The slightly modified version of the Volkswagen ID.4 1st Edition (RWD) successfully completed the National Off-Road Racing Association (NORRA) Mexican 1000 off-road race on April 29 in the Baja peninsula of Mexico.
It's a huge success as the ID.4 has become the first electric car that ever entered this event. Moreover, ID.4 completed the entire race as one of 64 vehicles out of 90 total (29% did not complete the race).
The car had a stock powertrain and an 82 kWh battery pack with a modified off-road suspension and racing interior (prepared for off-road use by Rhys Millen Racing).
"Despite the brutal nature of the Baja wilderness, the only damage suffered by the ID.4 was some cosmetic injury to the rear bumper. All of the vehicle’s key power, battery and control systems performed as expected. The ID.4 was raced mostly in “B” level battery regeneration mode with stock traction control turned on."
More about the modifications:
"While the 201-horsepower electric motor, battery pack and drive systems were left stock for the race, the interior was stripped and modified with a roll cage, racing seats and supplemental screens for key data like battery temperature. The suspension was thoroughly reworked with rally-style coil-over struts at all four wheels and tubular lower control arms in the front and boxed lower rear links. The radiator was raised several inches to improve approach angles and cooling capacity, and additional skid plates of 3/8-inch steel added to the undercarriage."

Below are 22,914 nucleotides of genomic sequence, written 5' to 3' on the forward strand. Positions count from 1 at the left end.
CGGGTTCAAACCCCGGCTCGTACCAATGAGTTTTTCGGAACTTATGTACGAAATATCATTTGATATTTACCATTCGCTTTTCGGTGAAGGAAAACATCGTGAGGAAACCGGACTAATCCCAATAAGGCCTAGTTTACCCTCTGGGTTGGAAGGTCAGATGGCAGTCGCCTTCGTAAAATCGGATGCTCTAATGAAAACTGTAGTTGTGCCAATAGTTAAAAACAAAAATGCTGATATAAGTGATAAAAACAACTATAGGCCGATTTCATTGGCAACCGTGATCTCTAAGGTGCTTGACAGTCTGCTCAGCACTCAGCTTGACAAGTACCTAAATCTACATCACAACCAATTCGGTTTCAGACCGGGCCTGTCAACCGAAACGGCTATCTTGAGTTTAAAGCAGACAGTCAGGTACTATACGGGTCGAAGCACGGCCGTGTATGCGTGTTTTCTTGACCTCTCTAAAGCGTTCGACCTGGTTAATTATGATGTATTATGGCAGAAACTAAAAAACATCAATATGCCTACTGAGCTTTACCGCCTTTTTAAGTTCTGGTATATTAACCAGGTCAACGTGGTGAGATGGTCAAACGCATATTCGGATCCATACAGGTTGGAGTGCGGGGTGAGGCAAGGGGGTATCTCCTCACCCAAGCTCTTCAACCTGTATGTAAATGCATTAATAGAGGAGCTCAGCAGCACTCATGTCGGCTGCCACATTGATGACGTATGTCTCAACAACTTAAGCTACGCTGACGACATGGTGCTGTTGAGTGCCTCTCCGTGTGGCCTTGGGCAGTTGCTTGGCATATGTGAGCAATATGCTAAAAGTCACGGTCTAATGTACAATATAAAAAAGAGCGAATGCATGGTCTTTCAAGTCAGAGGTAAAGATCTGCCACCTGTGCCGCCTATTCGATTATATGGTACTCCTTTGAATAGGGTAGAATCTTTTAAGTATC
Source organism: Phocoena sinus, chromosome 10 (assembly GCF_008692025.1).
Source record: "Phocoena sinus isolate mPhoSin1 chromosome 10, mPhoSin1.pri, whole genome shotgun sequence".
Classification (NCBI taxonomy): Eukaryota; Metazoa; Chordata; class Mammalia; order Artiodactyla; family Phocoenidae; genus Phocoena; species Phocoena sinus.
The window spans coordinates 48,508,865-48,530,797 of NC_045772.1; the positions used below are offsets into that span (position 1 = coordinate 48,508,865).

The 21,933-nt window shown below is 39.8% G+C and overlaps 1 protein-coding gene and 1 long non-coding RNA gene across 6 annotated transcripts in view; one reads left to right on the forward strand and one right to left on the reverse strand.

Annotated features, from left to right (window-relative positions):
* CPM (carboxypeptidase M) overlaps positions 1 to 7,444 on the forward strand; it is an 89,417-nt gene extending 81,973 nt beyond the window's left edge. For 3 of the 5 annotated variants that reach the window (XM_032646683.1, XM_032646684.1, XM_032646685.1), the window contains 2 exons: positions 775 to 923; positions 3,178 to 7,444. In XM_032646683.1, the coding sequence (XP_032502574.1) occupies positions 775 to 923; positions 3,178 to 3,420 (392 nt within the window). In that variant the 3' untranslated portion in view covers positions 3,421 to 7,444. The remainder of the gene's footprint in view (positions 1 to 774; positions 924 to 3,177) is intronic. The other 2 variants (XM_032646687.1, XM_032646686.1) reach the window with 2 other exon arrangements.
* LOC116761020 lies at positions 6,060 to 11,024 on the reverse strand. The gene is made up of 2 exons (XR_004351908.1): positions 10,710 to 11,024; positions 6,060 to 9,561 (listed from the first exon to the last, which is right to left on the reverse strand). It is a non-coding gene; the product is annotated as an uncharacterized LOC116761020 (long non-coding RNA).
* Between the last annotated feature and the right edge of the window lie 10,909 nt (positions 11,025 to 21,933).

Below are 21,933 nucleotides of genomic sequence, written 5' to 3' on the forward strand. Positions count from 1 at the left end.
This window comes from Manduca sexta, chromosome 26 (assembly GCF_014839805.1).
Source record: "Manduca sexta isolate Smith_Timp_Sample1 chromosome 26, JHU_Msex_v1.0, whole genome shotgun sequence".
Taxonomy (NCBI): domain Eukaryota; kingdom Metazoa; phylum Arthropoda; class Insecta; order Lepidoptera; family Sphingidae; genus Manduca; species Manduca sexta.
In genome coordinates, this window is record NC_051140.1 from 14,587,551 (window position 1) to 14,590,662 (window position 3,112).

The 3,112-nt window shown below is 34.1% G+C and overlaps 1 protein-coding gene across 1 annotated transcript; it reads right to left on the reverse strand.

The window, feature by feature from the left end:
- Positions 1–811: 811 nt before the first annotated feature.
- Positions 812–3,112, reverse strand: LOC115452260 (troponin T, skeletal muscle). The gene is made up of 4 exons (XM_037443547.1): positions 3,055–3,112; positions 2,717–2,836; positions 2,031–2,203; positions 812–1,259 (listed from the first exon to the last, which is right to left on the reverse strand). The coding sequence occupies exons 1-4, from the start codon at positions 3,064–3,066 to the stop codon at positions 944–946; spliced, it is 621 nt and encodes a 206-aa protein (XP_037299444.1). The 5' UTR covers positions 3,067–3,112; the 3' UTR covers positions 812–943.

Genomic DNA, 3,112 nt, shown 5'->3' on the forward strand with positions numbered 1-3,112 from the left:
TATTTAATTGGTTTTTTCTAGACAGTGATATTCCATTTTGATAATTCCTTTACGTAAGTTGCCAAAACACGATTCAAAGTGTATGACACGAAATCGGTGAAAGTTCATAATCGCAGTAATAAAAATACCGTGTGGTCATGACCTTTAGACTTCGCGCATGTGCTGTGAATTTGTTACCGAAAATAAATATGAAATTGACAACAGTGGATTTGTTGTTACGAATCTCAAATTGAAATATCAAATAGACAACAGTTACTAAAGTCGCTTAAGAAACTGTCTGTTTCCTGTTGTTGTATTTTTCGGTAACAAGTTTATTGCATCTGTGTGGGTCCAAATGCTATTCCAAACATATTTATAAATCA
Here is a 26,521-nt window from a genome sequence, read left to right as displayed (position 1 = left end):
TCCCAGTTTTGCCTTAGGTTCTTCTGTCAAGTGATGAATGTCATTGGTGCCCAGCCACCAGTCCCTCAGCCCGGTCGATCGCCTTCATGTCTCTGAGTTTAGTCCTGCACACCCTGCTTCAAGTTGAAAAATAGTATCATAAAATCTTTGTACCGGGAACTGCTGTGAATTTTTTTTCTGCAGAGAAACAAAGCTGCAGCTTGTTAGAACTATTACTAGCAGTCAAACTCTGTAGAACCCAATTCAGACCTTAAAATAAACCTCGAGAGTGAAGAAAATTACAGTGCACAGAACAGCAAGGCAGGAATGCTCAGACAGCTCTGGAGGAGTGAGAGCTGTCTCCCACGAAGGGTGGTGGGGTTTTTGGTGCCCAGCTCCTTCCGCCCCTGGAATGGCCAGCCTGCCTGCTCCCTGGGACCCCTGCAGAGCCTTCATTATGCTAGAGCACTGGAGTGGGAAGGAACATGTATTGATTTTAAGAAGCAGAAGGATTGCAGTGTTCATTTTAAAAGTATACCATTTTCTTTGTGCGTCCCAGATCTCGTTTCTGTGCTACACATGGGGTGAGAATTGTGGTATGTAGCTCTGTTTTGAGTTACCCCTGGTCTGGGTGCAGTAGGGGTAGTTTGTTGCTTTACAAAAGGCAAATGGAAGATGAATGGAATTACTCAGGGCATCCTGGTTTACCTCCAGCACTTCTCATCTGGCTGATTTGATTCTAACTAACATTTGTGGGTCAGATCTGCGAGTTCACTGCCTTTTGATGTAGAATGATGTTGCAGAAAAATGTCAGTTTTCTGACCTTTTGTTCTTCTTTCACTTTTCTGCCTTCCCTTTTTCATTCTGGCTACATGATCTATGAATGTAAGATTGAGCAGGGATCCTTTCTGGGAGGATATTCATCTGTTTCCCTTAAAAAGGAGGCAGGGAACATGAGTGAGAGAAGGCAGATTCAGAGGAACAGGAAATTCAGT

For most of the race, the ID.4 was driven by professional racer and Volkswagen brand ambassador Tanner Foust, with writer and off-road racer Emme Hall completing two stages.
Scott Keogh, President and CEO of Volkswagen of America said:
“This was an exciting test of ID.4 technology because no other production-based EV had ever entered this event, let alone completed it. Congrats to our team for demonstrating that EVs can stand up to extreme environments, and showing how fun electric vehicles can be. The ID.4 could definitely be the Baja Bug for the electric age. ”
The NORRA Mexican 1000 distance was a total of 840 miles (1352 km) with stages between 33 to 167 miles (53-269 km) so the main issue was to recharge.
Volkswagen was using a portable biofuel-powered generator connected to a 50 kW flat charger as well as towing the car between the stages with regenerative braking.
"...the ID.4 was able to recharge mostly using a portable biofuel-powered generator connected to a 50 kW flat charger. In a couple of instances where the ID.4 was scheduled to be transited to the next stage but the charger was not available, the team flat-towed it behind a chase vehicle for a short distance, using the regenerative braking to add range."
Tanner Foust said:
“This was everything we had hoped for. The course was challenging, but the ID.4 was more than up to the tasks we asked of it. This demonstrates the real potential for EV technology to make an impact in all sorts of areas that we have only just begun to explore.”